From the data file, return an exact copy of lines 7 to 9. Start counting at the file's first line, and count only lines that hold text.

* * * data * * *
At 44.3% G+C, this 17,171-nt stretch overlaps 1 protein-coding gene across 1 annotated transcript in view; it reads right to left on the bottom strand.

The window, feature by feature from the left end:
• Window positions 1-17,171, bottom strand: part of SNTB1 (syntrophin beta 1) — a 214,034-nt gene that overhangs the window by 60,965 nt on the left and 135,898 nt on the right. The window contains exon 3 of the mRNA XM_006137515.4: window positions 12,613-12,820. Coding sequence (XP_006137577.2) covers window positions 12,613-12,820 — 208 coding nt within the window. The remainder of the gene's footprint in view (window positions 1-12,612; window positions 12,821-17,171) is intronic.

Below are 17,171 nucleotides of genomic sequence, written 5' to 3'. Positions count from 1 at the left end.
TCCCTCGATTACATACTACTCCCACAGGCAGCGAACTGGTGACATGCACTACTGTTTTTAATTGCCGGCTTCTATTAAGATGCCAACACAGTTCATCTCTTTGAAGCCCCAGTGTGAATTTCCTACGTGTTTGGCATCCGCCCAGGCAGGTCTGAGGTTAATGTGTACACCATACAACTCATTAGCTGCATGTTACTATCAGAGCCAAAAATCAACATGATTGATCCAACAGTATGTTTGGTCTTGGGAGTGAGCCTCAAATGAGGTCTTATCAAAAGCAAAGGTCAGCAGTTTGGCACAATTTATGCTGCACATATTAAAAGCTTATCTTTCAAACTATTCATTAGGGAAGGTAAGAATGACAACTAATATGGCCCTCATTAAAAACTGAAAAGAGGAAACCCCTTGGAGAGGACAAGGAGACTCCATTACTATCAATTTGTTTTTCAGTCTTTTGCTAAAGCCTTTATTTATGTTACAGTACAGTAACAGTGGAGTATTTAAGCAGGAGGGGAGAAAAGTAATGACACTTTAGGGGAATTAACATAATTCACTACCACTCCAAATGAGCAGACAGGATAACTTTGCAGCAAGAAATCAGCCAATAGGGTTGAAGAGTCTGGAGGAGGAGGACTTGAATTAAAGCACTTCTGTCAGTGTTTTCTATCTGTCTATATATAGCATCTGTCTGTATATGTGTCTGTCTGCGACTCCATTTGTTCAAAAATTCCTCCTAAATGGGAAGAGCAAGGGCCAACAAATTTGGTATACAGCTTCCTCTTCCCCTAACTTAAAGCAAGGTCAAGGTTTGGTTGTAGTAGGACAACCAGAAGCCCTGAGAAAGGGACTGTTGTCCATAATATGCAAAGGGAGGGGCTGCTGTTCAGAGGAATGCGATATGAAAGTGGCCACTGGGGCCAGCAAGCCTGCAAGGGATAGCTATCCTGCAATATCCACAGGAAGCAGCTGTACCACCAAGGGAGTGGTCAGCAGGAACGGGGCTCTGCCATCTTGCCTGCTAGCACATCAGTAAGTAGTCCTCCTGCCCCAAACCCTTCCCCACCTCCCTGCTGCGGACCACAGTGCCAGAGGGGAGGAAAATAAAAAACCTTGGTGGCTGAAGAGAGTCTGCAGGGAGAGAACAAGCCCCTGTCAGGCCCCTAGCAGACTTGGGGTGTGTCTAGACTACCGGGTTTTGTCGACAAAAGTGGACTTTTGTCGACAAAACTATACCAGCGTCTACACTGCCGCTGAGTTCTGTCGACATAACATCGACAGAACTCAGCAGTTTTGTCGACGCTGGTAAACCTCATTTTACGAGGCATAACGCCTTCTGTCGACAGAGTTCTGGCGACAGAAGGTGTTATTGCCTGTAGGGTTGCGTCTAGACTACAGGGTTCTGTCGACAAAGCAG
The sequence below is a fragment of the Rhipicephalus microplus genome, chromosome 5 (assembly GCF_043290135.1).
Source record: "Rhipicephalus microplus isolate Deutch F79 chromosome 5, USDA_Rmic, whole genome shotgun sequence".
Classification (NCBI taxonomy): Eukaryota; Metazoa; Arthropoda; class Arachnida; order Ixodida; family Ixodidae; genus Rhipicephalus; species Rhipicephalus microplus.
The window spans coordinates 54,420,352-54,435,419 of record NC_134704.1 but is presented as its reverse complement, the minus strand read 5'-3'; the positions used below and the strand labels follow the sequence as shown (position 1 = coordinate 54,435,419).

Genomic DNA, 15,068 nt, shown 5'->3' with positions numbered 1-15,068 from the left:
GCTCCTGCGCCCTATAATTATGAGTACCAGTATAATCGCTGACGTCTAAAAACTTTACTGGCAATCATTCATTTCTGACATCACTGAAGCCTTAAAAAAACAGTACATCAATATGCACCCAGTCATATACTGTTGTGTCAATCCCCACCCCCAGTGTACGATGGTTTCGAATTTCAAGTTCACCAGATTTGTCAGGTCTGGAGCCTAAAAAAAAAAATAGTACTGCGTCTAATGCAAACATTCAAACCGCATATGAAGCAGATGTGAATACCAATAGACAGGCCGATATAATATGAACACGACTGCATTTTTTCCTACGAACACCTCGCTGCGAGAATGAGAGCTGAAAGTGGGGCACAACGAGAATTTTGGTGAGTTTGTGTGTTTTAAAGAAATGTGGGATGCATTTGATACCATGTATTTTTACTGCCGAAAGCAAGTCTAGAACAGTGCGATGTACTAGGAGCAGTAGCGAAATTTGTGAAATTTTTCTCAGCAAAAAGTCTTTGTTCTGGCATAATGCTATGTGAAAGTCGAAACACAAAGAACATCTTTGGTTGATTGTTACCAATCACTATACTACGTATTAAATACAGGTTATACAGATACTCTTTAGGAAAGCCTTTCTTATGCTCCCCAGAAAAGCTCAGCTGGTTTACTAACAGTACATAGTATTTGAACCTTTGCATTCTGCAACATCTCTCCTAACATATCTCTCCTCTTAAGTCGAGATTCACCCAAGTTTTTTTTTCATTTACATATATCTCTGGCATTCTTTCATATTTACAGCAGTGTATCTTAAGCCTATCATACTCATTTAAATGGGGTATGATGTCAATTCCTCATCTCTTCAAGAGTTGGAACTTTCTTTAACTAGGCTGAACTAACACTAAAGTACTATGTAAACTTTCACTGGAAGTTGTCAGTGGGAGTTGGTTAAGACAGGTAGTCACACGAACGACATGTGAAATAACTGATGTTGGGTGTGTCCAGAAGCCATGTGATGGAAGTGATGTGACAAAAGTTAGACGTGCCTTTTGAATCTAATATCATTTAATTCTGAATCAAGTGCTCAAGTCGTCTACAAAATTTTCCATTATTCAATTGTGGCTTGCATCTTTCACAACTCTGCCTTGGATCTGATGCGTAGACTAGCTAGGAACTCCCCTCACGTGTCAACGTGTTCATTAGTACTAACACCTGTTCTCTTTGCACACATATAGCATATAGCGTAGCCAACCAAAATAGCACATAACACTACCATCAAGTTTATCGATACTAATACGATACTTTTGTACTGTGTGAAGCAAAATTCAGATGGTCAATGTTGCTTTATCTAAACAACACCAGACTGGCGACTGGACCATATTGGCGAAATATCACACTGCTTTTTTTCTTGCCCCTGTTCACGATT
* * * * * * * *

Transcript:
Source record: "Rhipicephalus microplus isolate Deutch F79 chromosome 5, USDA_Rmic, whole genome shotgun sequence".
Classification (NCBI taxonomy): Eukaryota; Metazoa; Arthropoda; class Arachnida; order Ixodida; family Ixodidae; genus Rhipicephalus; species Rhipicephalus microplus.
The window spans coordinates 54,420,352-54,435,419 of record NC_134704.1 but is presented as its reverse complement, the minus strand read 5'-3'; the positions used below and the strand labels follow the sequence as shown (position 1 = coordinate 54,435,419).